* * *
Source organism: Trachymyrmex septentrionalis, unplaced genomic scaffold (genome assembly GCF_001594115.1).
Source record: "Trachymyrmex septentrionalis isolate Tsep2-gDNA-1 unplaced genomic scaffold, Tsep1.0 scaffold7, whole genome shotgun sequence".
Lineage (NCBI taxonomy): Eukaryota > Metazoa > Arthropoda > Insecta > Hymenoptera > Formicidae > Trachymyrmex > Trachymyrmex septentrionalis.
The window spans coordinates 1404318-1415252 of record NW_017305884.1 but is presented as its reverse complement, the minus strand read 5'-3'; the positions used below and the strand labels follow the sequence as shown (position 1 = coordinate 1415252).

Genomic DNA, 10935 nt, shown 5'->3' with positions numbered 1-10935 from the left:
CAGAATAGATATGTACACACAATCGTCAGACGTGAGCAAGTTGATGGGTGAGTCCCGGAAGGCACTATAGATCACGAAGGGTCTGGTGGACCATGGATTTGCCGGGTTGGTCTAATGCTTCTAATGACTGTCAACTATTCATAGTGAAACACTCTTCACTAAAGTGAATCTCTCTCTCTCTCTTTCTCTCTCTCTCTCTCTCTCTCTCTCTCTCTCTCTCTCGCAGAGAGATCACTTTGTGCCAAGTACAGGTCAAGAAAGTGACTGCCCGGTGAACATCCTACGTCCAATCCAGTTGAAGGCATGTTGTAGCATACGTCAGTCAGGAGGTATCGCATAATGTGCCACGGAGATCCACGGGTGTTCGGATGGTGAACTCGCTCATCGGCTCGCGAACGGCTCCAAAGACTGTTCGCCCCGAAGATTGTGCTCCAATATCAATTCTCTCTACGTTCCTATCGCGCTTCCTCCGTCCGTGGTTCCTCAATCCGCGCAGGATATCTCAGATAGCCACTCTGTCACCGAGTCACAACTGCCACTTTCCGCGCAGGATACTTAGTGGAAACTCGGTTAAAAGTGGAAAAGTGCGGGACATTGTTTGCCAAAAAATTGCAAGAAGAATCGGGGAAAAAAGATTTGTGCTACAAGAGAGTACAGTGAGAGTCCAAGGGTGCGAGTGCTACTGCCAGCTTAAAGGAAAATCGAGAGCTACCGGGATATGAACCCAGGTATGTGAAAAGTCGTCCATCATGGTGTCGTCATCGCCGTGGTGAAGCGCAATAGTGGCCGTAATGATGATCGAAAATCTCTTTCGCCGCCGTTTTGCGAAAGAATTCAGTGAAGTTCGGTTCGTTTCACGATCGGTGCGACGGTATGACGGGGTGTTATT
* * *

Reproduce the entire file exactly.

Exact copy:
Source organism: Trachymyrmex septentrionalis, unplaced genomic scaffold (genome assembly GCF_001594115.1).
Source record: "Trachymyrmex septentrionalis isolate Tsep2-gDNA-1 unplaced genomic scaffold, Tsep1.0 scaffold7, whole genome shotgun sequence".
Lineage (NCBI taxonomy): Eukaryota > Metazoa > Arthropoda > Insecta > Hymenoptera > Formicidae > Trachymyrmex > Trachymyrmex septentrionalis.
The window spans coordinates 1404318-1415252 of record NW_017305884.1 but is presented as its reverse complement, the minus strand read 5'-3'; the positions used below and the strand labels follow the sequence as shown (position 1 = coordinate 1415252).

Genomic DNA, 10935 nt, shown 5'->3' with positions numbered 1-10935 from the left:
CAGAATAGATATGTACACACAATCGTCAGACGTGAGCAAGTTGATGGGTGAGTCCCGGAAGGCACTATAGATCACGAAGGGTCTGGTGGACCATGGATTTGCCGGGTTGGTCTAATGCTTCTAATGACTGTCAACTATTCATAGTGAAACACTCTTCACTAAAGTGAATCTCTCTCTCTCTCTTTCTCTCTCTCTCTCTCTCTCTCTCTCTCTCTCTCTCTCGCAGAGAGATCACTTTGTGCCAAGTACAGGTCAAGAAAGTGACTGCCCGGTGAACATCCTACGTCCAATCCAGTTGAAGGCATGTTGTAGCATACGTCAGTCAGGAGGTATCGCATAATGTGCCACGGAGATCCACGGGTGTTCGGATGGTGAACTCGCTCATCGGCTCGCGAACGGCTCCAAAGACTGTTCGCCCCGAAGATTGTGCTCCAATATCAATTCTCTCTACGTTCCTATCGCGCTTCCTCCGTCCGTGGTTCCTCAATCCGCGCAGGATATCTCAGATAGCCACTCTGTCACCGAGTCACAACTGCCACTTTCCGCGCAGGATACTTAGTGGAAACTCGGTTAAAAGTGGAAAAGTGCGGGACATTGTTTGCCAAAAAATTGCAAGAAGAATCGGGGAAAAAAGATTTGTGCTACAAGAGAGTACAGTGAGAGTCCAAGGGTGCGAGTGCTACTGCCAGCTTAAAGGAAAATCGAGAGCTACCGGGATATGAACCCAGGTATGTGAAAAGTCGTCCATCATGGTGTCGTCATCGCCGTGGTGAAGCGCAATAGTGGCCGTAATGATGATCGAAAATCTCTTTCGCCGCCGTTTTGCGAAAGAATTCAGTGAAGTTCGGTTCGTTTCACGATCGGTGCGACGGTATGACGGGGTGTTATT